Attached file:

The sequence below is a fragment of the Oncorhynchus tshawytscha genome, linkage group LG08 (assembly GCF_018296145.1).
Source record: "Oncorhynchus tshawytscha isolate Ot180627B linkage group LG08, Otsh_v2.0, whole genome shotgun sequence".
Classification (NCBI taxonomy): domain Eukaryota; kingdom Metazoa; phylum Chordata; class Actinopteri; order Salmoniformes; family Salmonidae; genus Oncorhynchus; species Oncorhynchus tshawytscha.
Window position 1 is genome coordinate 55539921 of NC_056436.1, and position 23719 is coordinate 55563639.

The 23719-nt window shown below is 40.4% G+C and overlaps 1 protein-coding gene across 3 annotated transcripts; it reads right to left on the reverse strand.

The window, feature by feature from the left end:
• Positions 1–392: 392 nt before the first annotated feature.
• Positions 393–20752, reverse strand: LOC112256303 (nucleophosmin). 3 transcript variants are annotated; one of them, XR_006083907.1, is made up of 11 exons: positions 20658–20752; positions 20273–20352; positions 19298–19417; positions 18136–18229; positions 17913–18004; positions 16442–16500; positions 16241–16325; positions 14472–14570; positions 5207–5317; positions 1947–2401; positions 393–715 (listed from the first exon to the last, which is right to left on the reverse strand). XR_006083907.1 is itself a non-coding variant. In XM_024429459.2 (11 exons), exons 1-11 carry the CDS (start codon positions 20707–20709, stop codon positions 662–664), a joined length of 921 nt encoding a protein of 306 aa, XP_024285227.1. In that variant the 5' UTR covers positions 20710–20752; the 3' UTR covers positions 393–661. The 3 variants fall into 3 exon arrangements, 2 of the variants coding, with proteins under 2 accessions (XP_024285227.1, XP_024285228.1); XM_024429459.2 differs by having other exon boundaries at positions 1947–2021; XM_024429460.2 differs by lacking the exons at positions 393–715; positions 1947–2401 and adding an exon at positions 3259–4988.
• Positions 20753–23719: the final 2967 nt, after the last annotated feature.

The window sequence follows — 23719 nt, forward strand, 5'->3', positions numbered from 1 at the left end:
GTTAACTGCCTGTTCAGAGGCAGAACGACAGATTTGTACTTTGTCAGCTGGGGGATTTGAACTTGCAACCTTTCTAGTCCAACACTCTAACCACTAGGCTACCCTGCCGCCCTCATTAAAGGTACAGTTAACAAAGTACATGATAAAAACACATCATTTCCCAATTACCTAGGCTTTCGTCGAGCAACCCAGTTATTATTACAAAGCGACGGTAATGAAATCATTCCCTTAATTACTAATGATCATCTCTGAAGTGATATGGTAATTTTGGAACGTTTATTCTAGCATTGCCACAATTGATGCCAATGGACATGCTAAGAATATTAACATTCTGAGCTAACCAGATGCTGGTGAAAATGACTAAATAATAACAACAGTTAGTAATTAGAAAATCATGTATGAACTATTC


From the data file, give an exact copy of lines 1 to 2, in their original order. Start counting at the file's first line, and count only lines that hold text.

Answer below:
The sequence below is a fragment of the Oncorhynchus tshawytscha genome, linkage group LG08 (assembly GCF_018296145.1).
Source record: "Oncorhynchus tshawytscha isolate Ot180627B linkage group LG08, Otsh_v2.0, whole genome shotgun sequence".